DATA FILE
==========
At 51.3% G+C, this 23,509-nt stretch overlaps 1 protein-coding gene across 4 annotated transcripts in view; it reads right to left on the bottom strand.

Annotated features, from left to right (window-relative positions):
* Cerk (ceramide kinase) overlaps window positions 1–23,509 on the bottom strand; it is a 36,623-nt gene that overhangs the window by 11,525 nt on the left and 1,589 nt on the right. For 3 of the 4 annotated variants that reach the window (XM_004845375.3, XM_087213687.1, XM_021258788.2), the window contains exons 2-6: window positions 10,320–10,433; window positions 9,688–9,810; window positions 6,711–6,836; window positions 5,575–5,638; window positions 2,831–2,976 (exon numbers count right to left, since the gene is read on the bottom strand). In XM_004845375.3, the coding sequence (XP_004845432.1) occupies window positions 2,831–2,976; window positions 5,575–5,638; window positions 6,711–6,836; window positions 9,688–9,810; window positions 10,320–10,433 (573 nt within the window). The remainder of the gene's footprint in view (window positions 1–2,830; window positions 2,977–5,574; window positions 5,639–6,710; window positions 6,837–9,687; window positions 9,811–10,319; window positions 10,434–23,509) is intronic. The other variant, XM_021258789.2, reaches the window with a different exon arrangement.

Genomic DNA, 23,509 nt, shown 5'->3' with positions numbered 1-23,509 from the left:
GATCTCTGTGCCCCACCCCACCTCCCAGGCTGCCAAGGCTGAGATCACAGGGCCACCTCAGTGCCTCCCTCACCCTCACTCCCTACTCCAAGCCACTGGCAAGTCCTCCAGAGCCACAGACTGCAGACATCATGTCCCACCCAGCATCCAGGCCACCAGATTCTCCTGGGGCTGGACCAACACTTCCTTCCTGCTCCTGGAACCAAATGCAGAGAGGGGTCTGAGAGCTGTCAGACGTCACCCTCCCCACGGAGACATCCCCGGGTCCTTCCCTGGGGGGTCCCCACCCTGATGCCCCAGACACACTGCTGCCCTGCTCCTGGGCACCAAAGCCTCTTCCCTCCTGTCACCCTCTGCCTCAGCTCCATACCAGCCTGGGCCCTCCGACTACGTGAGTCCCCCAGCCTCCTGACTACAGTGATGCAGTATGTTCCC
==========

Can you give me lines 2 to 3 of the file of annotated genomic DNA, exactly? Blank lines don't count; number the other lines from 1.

Annotated features, from left to right (window-relative positions):
* Cerk (ceramide kinase) overlaps window positions 1–23,509 on the bottom strand; it is a 36,623-nt gene that overhangs the window by 11,525 nt on the left and 1,589 nt on the right. For 3 of the 4 annotated variants that reach the window (XM_004845375.3, XM_087213687.1, XM_021258788.2), the window contains exons 2-6: window positions 10,320–10,433; window positions 9,688–9,810; window positions 6,711–6,836; window positions 5,575–5,638; window positions 2,831–2,976 (exon numbers count right to left, since the gene is read on the bottom strand). In XM_004845375.3, the coding sequence (XP_004845432.1) occupies window positions 2,831–2,976; window positions 5,575–5,638; window positions 6,711–6,836; window positions 9,688–9,810; window positions 10,320–10,433 (573 nt within the window). The remainder of the gene's footprint in view (window positions 1–2,830; window positions 2,977–5,574; window positions 5,639–6,710; window positions 6,837–9,687; window positions 9,811–10,319; window positions 10,434–23,509) is intronic. The other variant, XM_021258789.2, reaches the window with a different exon arrangement.